“It seems that one of the reasons Kevin-Prince Boateng decided to play for Ghana’s national team was because he still has a score to settle with Germany, even if he denies it. Jerome Boateng is playing for Germany, because it seems logical to him. In his case, reason is the motivating factor.”

“Matthias Sammer, the sports director of the German Football Association, puts it this way: ‘A lack of discipline and egotism can be discerned in Kevin-Prince. When it comes to his athletic and mental constitution, Jerome is the stronger player.’ In other words one brother is a good fit for Germany, while the other is not.”

Comment: The author cleverly saves the details about Kevin-Prince being cut from the U21 national team until the very end. The implication is that Kevin-Prince wouldn’t have made the German national team anyways. In this way, Germany gets the last word in. Kevin-Prince isn’t playing for Germany because he is “proud to be an African”, he’s playing for Germany because he’s already been cut from one of their national teams and isn’t eager for it to happen again. It becomes clear, Germany has snapped up the better of the Boateng brothers. Tonight’s match will be the ultimate test. I’ll be supporting you Kevin-Prince, if you’ve got scores to settle then this is your chance, a win for Ghana should silence your critics.




More than just a game: The Makana Football Association on Robben Island

22 Jun

Goal posts on Robben Island


The story of the Makana Football Association has been brought to light in recent years during the buildup to the 2010 World Cup in South Africa. It provides a great deal of insight into the historical importance of football in South African society. The formation of the Makana Football Association on Robben Island has been labeled as a “triumph of the human spirit” and a beacon of hope during the darkest days of apartheid in South Africa. Nelson Mandela or Madiba, as he is known by South Africans, is by far Robben Island’s most well known political prisoner. However, this is not his story. This is the story of the collective struggle of Robben Island’s prisoners to retain their humanity through something as simple as playing football. 

Just for some perspective, imagine an alternate reality of the United States in the 1960s, where the experience of today’s political elite had been formed in the negro baseball leagues. The country is led by President Jackie Robinson, Vice President Satchel Paige, and Secretary of State Willie Mays. Sounds crazy? Replace baseball with soccer, and you’ve got South Africa, a country that has shown that football is more than just an opiate for the masses and has given new meaning to the term “political football.”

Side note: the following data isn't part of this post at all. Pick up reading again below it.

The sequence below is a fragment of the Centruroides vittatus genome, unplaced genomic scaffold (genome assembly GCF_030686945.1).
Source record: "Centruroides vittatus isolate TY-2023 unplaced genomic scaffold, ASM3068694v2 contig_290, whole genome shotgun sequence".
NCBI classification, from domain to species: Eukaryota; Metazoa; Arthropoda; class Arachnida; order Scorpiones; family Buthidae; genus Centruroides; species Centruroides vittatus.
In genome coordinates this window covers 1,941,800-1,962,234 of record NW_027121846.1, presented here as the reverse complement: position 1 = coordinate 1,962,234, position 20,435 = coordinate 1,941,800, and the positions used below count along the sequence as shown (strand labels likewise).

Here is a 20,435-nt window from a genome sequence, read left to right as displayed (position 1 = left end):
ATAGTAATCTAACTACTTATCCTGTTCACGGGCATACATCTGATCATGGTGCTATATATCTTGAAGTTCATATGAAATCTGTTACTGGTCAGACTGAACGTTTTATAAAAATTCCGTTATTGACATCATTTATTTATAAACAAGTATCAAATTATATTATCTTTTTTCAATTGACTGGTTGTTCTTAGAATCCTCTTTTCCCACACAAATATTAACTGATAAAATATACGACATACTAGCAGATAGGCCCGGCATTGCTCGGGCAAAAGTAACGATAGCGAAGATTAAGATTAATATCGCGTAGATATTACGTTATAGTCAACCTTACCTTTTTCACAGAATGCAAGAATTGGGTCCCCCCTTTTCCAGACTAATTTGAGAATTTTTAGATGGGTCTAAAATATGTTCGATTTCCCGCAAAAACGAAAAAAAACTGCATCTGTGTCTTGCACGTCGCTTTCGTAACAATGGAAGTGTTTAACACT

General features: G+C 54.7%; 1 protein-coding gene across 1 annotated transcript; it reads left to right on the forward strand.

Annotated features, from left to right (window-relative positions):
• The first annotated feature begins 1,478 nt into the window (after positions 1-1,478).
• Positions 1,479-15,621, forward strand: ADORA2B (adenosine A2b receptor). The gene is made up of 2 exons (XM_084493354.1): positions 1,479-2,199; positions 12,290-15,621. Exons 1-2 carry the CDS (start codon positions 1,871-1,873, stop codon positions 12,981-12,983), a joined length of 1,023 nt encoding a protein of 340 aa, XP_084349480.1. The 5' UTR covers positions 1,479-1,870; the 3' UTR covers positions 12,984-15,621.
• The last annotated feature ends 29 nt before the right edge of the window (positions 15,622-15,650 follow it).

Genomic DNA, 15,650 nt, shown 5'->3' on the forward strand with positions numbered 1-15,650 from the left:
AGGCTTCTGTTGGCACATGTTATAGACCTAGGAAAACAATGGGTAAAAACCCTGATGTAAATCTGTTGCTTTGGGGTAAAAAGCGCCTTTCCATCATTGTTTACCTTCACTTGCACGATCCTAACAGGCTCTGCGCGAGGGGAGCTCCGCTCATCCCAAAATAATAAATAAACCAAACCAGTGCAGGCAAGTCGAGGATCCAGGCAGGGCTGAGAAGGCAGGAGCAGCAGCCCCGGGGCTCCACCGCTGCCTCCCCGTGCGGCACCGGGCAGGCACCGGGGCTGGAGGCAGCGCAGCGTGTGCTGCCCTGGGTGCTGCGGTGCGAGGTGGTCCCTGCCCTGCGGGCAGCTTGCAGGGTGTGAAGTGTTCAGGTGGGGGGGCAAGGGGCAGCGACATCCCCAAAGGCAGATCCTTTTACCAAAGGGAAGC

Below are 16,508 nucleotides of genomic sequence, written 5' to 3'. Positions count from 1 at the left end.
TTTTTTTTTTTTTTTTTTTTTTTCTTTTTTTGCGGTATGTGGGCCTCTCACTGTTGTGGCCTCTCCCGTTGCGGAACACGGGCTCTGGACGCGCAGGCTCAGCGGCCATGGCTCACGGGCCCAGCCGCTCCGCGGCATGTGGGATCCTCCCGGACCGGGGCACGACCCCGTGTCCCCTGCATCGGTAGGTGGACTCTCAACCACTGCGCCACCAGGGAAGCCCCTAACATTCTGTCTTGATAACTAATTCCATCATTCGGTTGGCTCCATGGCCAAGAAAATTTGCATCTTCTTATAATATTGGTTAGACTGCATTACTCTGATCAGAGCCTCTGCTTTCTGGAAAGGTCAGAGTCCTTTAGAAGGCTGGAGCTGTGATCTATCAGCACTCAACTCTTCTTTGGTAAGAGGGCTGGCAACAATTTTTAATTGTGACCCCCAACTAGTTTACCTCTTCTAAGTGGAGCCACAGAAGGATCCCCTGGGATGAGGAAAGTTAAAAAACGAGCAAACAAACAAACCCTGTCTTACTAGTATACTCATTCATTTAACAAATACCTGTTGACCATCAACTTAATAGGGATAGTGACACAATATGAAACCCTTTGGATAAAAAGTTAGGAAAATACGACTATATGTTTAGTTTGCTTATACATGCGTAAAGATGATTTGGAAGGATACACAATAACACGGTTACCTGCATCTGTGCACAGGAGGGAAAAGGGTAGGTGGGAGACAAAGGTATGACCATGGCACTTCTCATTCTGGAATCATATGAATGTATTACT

For those of you unfamiliar with Robben Island, it is a prison just off the coast of Cape Town where hardened criminals and political prisoners who had been involved in the struggle against the Apartheid rule were sent. The conditions on Robben Island were dire, prisoners were undernourished, beaten, and forced to break rocks into smaller rocks that would eventually be used to reinforce the prison walls. The ultimate purpose of Robben Island was to isolate men from everyday society and to break their will to continue the struggle for change. In turn, the prisoners regarded it as an obligation to find ways to strengthen their resolve and to equip themselves with the skills and determination they would need to create the free, democratic South Africa they thought would exist during their lifetimes.

The construction of the Makana Football Association didn’t happen overnight, it was an extensive process that required ample perseverance. Every week from 1964 to 1967, a prisoner, a different one every time as punishments often followed such impunity, would make an official request to be allowed to play football and every week for three years, the prison warden would refuse. What eventually changed the mind of the warden is unknown but in the end he conceded the right to play football to the prisoners on Robben Island. Football was much more than just a game for the prisoners – it was one of the ways in which they confirmed their dignity as individuals and asserted their right to run at least a part of their lives despite the brutal conditions of the prison.